7fbdbcd5413d216a1a313a23a814b442Animation pioneer Max Fleischer, who brought Betty Boop, Popeye the Sailor, Koko the Clown, and Superman to the big screen, was born in Krakow, Poland on this date in 1883. He came to New York at age 4 and eventually married his childhood sweetheart. Trained as an illustrator at Cooper Union, he created the Rotoscope, a device that allows frames of live-action film to be traced and translated into animation. He and his brother Dave used the Rotoscope to make their first cartoon in 1914. (Richard Linklater would revive the Rotoscope to make his 2001 film, Waking Life.) The Fleischer Studios also introduced the “follow the bouncing ball” singalong and introduced many other innovative — and risqué — elements to their cartoons, with far more artistic khutspe than Walt Disney, their main competitor. They were the first studio to synchronize sound and animation, which they brought to tremendous heights, using jazz music and pulsating, dreamlike, sometimes nightmarish animation. They also produced two 20-minute educational features that combined live action and animation to explain Einstein’s Theory of Relativity and Darwin’s Theory of Natural Selection. To watch Max Fleischer (and Koko) battling a fly, look below. To see his Einstein film, look below that. To see Betty Boop vamping for Halloween, look at the bottom.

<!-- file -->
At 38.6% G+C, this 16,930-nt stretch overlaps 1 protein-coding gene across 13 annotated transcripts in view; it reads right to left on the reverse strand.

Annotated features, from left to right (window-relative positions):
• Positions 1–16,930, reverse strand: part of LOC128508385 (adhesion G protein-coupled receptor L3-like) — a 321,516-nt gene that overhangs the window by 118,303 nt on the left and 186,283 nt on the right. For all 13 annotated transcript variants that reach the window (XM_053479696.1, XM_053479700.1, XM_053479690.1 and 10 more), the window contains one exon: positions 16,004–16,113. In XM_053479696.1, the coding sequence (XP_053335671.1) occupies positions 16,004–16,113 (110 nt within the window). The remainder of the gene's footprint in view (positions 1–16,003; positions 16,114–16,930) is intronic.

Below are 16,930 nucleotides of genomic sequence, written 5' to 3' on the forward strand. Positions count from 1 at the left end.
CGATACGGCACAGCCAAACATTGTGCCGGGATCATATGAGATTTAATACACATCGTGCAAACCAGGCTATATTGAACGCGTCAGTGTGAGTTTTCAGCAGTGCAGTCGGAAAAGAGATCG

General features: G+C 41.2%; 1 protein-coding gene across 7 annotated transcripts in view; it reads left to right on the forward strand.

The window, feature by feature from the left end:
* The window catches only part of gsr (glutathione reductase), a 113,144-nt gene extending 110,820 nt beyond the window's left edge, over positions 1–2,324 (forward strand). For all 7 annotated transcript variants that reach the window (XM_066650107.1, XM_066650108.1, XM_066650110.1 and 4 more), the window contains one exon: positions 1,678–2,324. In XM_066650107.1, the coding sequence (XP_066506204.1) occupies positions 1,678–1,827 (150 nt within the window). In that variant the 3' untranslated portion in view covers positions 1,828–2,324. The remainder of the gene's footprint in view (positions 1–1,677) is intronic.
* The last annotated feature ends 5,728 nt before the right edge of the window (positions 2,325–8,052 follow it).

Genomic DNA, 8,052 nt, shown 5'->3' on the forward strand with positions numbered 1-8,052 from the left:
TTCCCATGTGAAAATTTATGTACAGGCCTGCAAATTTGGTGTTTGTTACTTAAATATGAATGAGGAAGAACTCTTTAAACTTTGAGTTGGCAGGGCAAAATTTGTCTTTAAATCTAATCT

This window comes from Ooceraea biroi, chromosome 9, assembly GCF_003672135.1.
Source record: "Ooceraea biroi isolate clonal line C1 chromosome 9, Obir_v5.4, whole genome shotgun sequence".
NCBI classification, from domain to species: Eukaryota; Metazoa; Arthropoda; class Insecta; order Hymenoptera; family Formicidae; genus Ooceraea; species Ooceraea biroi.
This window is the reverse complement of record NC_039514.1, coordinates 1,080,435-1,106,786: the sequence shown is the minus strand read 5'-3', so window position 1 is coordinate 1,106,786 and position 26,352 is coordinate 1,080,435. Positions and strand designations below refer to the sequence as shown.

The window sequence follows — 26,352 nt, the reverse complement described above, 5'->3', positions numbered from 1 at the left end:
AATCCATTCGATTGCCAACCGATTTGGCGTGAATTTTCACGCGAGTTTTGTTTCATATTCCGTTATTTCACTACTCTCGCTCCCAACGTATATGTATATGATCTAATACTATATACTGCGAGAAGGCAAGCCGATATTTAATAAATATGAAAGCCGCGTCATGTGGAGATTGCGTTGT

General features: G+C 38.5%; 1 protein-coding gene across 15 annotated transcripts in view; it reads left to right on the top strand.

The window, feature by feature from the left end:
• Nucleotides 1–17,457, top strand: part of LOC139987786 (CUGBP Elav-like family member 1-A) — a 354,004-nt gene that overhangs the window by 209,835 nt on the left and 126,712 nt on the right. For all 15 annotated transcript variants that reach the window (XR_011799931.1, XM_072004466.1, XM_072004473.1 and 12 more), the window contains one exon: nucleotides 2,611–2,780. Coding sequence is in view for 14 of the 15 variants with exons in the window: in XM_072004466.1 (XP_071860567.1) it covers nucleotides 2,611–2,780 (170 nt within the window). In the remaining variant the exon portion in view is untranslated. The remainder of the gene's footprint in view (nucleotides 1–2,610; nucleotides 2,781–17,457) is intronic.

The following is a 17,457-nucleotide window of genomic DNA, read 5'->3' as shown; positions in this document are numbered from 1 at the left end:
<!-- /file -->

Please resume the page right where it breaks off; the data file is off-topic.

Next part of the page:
“The ‘Out of the Inkwell’ series set the trend for Fleischer cartoons to come; they had a certain self-awareness about them, it was as if all participating (Koko included) knew that they were part of a cartoon and in turn they worked the medium accordingly. Fleischer was certainly not the first animator to mix the real world with the cartoon one, but he certainly did it like no other.” —Noell Wolfgram Evans, “The Technical Innovation of Max Fleischer